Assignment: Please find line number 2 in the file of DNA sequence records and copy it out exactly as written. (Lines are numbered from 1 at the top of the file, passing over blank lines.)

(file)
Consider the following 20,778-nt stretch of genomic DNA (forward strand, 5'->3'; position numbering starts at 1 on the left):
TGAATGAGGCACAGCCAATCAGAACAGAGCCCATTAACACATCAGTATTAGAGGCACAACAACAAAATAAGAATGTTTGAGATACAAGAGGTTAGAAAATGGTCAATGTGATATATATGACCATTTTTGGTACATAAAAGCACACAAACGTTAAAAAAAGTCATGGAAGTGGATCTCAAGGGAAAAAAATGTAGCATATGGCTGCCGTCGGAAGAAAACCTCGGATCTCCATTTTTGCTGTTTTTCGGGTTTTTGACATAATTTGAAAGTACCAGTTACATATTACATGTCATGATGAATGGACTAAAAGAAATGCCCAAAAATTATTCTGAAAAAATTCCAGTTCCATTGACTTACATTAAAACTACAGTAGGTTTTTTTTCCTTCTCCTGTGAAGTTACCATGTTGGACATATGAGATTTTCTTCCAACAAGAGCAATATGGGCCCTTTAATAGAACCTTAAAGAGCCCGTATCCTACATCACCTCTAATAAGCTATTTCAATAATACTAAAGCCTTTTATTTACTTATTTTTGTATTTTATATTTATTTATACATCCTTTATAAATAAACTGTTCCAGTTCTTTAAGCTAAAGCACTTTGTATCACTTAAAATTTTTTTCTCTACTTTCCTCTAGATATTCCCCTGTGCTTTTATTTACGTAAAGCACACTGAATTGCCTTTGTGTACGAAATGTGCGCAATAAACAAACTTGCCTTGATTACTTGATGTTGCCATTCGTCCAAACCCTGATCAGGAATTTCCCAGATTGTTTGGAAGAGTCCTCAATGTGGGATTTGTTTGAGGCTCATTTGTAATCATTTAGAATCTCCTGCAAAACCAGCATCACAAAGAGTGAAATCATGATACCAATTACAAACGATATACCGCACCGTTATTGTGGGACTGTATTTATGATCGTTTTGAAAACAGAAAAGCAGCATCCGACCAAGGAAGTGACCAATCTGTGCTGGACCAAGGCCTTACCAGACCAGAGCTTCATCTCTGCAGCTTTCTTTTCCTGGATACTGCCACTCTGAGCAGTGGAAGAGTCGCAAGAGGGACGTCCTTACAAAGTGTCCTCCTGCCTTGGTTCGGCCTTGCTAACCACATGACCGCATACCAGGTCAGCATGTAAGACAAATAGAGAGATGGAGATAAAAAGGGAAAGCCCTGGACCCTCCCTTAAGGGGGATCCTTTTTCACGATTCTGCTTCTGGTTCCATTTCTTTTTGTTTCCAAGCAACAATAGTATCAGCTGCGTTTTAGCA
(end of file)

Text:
TGAATGAGGCACAGCCAATCAGAACAGAGCCCATTAACACATCAGTATTAGAGGCACAACAACAAAATAAGAATGTTTGAGATACAAGAGGTTAGAAAATGGTCAATGTGATATATATGACCATTTTTGGTACATAAAAGCACACAAACGTTAAAAAAAGTCATGGAAGTGGATCTCAAGGGAAAAAAATGTAGCATATGGCTGCCGTCGGAAGAAAACCTCGGATCTCCATTTTTGCTGTTTTTCGGGTTTTTGACATAATTTGAAAGTACCAGTTACATATTACATGTCATGATGAATGGACTAAAAGAAATGCCCAAAAATTATTCTGAAAAAATTCCAGTTCCATTGACTTACATTAAAACTACAGTAGGTTTTTTTTCCTTCTCCTGTGAAGTTACCATGTTGGACATATGAGATTTTCTTCCAACAAGAGCAATATGGGCCCTTTAATAGAACCTTAAAGAGCCCGTATCCTACATCACCTCTAATAAGCTATTTCAATAATACTAAAGCCTTTTATTTACTTATTTTTGTATTTTATATTTATTTATACATCCTTTATAAATAAACTGTTCCAGTTCTTTAAGCTAAAGCACTTTGTATCACTTAAAATTTTTTTCTCTACTTTCCTCTAGATATTCCCCTGTGCTTTTATTTACGTAAAGCACACTGAATTGCCTTTGTGTACGAAATGTGCGCAATAAACAAACTTGCCTTGATTACTTGATGTTGCCATTCGTCCAAACCCTGATCAGGAATTTCCCAGATTGTTTGGAAGAGTCCTCAATGTGGGATTTGTTTGAGGCTCATTTGTAATCATTTAGAATCTCCTGCAAAACCAGCATCACAAAGAGTGAAATCATGATACCAATTACAAACGATATACCGCACCGTTATTGTGGGACTGTATTTATGATCGTTTTGAAAACAGAAAAGCAGCATCCGACCAAGGAAGTGACCAATCTGTGCTGGACCAAGGCCTTACCAGACCAGAGCTTCATCTCTGCAGCTTTCTTTTCCTGGATACTGCCACTCTGAGCAGTGGAAGAGTCGCAAGAGGGACGTCCTTACAAAGTGTCCTCCTGCCTTGGTTCGGCCTTGCTAACCACATGACCGCATACCAGGTCAGCATGTAAGACAAATAGAGAGATGGAGATAAAAAGGGAAAGCCCTGGACCCTCCCTTAAGGGGGATCCTTTTTCACGATTCTGCTTCTGGTTCCATTTCTTTTTGTTTCCAAGCAACAATAGTATCAGCTGCGTTTTAGCA